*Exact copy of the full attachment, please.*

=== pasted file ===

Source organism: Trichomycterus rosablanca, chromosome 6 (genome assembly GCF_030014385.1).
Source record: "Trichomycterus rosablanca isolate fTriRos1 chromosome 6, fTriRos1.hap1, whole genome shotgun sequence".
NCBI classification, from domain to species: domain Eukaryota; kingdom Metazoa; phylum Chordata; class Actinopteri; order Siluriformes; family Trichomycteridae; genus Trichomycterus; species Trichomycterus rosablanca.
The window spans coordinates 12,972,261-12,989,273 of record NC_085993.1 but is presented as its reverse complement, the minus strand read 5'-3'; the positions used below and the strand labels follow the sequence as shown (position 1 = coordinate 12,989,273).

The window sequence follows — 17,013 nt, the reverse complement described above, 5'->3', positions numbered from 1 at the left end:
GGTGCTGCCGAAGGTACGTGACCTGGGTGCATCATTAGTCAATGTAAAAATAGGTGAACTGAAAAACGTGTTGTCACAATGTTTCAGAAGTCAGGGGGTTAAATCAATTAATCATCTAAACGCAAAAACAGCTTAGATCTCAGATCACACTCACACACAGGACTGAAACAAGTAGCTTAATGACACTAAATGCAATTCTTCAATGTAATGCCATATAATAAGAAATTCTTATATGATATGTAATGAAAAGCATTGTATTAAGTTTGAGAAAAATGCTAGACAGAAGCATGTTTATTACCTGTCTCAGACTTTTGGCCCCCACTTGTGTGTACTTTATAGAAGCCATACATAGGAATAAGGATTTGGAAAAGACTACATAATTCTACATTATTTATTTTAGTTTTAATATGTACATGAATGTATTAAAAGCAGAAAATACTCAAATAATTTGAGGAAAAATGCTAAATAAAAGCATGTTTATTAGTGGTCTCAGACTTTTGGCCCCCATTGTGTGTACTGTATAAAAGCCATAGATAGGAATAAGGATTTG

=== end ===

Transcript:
Source organism: Trichomycterus rosablanca, chromosome 6 (genome assembly GCF_030014385.1).
Source record: "Trichomycterus rosablanca isolate fTriRos1 chromosome 6, fTriRos1.hap1, whole genome shotgun sequence".
NCBI classification, from domain to species: domain Eukaryota; kingdom Metazoa; phylum Chordata; class Actinopteri; order Siluriformes; family Trichomycteridae; genus Trichomycterus; species Trichomycterus rosablanca.
The window spans coordinates 12,972,261-12,989,273 of record NC_085993.1 but is presented as its reverse complement, the minus strand read 5'-3'; the positions used below and the strand labels follow the sequence as shown (position 1 = coordinate 12,989,273).

The window sequence follows — 17,013 nt, the reverse complement described above, 5'->3', positions numbered from 1 at the left end:
GGTGCTGCCGAAGGTACGTGACCTGGGTGCATCATTAGTCAATGTAAAAATAGGTGAACTGAAAAACGTGTTGTCACAATGTTTCAGAAGTCAGGGGGTTAAATCAATTAATCATCTAAACGCAAAAACAGCTTAGATCTCAGATCACACTCACACACAGGACTGAAACAAGTAGCTTAATGACACTAAATGCAATTCTTCAATGTAATGCCATATAATAAGAAATTCTTATATGATATGTAATGAAAAGCATTGTATTAAGTTTGAGAAAAATGCTAGACAGAAGCATGTTTATTACCTGTCTCAGACTTTTGGCCCCCACTTGTGTGTACTTTATAGAAGCCATACATAGGAATAAGGATTTGGAAAAGACTACATAATTCTACATTATTTATTTTAGTTTTAATATGTACATGAATGTATTAAAAGCAGAAAATACTCAAATAATTTGAGGAAAAATGCTAAATAAAAGCATGTTTATTAGTGGTCTCAGACTTTTGGCCCCCATTGTGTGTACTGTATAAAAGCCATAGATAGGAATAAGGATTTG